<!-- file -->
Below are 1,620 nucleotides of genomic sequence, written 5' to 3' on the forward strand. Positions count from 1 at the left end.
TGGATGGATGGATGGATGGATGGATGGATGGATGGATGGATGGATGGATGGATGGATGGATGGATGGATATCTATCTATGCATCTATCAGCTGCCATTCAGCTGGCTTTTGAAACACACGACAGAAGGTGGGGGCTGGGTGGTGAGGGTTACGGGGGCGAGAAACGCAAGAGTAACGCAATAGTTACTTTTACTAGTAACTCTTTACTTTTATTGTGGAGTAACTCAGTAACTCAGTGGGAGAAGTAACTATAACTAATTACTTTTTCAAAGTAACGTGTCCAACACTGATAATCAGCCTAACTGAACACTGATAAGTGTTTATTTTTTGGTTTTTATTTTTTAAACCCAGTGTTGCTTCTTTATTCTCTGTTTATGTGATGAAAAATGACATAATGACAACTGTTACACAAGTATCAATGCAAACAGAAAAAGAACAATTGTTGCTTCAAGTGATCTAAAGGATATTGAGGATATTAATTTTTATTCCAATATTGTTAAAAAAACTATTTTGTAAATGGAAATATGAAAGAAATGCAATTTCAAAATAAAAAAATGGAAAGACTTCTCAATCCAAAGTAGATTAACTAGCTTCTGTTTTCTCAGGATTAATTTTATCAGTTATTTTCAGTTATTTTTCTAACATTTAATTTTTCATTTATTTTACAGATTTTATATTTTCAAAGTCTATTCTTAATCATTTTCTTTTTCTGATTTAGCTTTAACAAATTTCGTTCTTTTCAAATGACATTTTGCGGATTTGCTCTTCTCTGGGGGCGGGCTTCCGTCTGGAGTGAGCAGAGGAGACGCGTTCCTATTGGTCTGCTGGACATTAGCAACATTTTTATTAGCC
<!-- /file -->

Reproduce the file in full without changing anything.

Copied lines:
Below are 1,620 nucleotides of genomic sequence, written 5' to 3' on the forward strand. Positions count from 1 at the left end.
TGGATGGATGGATGGATGGATGGATGGATGGATGGATGGATGGATGGATGGATGGATGGATGGATGGATATCTATCTATGCATCTATCAGCTGCCATTCAGCTGGCTTTTGAAACACACGACAGAAGGTGGGGGCTGGGTGGTGAGGGTTACGGGGGCGAGAAACGCAAGAGTAACGCAATAGTTACTTTTACTAGTAACTCTTTACTTTTATTGTGGAGTAACTCAGTAACTCAGTGGGAGAAGTAACTATAACTAATTACTTTTTCAAAGTAACGTGTCCAACACTGATAATCAGCCTAACTGAACACTGATAAGTGTTTATTTTTTGGTTTTTATTTTTTAAACCCAGTGTTGCTTCTTTATTCTCTGTTTATGTGATGAAAAATGACATAATGACAACTGTTACACAAGTATCAATGCAAACAGAAAAAGAACAATTGTTGCTTCAAGTGATCTAAAGGATATTGAGGATATTAATTTTTATTCCAATATTGTTAAAAAAACTATTTTGTAAATGGAAATATGAAAGAAATGCAATTTCAAAATAAAAAAATGGAAAGACTTCTCAATCCAAAGTAGATTAACTAGCTTCTGTTTTCTCAGGATTAATTTTATCAGTTATTTTCAGTTATTTTTCTAACATTTAATTTTTCATTTATTTTACAGATTTTATATTTTCAAAGTCTATTCTTAATCATTTTCTTTTTCTGATTTAGCTTTAACAAATTTCGTTCTTTTCAAATGACATTTTGCGGATTTGCTCTTCTCTGGGGGCGGGCTTCCGTCTGGAGTGAGCAGAGGAGACGCGTTCCTATTGGTCTGCTGGACATTAGCAACATTTTTATTAGCC